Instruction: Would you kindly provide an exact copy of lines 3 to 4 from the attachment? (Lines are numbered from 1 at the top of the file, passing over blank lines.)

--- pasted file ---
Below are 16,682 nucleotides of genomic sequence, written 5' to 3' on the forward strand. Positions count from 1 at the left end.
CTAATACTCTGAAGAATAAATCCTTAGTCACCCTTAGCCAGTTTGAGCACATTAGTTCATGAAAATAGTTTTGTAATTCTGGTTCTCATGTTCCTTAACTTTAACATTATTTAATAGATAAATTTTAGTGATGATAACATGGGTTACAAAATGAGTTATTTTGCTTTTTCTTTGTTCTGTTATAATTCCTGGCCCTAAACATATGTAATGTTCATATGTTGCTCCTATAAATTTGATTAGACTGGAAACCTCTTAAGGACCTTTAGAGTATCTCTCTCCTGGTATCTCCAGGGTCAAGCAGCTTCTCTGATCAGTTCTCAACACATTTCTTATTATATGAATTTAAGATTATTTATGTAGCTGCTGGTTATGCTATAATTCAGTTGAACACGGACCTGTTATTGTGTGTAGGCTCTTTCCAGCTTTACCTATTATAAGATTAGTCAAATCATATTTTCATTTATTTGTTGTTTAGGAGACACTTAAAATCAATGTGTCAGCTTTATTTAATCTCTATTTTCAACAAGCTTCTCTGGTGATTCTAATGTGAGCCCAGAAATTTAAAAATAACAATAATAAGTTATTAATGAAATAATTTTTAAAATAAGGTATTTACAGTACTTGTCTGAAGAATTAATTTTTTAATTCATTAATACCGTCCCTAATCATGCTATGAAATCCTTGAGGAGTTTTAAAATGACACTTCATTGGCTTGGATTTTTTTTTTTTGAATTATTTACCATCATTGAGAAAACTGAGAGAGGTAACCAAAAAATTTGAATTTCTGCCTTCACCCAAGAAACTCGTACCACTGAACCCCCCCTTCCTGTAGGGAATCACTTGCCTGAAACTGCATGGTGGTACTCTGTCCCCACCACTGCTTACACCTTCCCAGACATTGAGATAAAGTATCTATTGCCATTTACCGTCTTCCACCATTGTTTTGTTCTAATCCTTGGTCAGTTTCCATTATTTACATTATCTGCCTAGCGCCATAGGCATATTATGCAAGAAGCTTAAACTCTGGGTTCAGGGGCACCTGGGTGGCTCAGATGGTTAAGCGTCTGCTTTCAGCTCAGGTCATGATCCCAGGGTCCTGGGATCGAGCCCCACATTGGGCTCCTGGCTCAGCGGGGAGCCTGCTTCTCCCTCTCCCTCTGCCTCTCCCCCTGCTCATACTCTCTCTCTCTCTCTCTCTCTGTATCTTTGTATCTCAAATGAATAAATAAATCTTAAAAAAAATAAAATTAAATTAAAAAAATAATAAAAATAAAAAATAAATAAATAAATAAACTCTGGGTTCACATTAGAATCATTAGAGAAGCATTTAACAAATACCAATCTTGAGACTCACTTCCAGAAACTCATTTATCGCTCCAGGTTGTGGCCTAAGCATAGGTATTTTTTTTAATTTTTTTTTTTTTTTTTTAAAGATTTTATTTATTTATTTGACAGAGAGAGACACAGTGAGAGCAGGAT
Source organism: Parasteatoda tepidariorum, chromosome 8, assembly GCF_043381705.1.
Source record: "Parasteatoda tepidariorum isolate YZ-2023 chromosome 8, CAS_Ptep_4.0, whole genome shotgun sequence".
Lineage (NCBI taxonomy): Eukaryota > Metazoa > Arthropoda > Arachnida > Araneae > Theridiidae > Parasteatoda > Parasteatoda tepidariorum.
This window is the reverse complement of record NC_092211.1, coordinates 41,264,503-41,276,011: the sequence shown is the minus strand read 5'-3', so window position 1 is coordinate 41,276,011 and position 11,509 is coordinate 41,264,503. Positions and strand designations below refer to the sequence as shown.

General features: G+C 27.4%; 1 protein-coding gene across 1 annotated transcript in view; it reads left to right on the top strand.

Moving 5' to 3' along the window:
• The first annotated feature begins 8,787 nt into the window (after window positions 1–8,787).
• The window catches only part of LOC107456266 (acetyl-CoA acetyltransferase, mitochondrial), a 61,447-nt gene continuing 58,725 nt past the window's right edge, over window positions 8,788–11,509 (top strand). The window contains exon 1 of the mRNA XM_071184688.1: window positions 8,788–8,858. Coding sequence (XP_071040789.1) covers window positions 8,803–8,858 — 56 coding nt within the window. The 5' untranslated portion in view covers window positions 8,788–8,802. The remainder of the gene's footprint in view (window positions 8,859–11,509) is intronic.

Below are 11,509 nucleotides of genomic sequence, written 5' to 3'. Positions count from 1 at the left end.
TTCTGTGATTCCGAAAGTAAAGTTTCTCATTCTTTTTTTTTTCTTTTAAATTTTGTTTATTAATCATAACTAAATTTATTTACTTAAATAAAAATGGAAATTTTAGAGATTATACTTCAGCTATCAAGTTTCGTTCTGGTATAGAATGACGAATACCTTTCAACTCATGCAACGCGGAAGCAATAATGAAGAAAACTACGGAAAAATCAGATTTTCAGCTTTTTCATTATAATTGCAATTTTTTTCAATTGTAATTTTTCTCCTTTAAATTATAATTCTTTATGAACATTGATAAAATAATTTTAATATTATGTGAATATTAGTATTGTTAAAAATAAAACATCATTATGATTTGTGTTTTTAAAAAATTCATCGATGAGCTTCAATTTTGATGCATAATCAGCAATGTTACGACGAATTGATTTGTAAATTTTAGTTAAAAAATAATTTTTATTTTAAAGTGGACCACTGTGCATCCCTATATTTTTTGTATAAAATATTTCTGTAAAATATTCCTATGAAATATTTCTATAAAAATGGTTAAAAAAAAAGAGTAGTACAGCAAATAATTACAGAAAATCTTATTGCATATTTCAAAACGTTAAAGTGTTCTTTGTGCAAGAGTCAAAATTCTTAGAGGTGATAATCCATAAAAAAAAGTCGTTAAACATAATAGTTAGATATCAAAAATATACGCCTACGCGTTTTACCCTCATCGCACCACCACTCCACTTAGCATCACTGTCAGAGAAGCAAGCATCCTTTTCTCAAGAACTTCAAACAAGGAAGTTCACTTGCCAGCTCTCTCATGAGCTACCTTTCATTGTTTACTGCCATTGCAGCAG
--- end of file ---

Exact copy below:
Source organism: Parasteatoda tepidariorum, chromosome 8, assembly GCF_043381705.1.
Source record: "Parasteatoda tepidariorum isolate YZ-2023 chromosome 8, CAS_Ptep_4.0, whole genome shotgun sequence".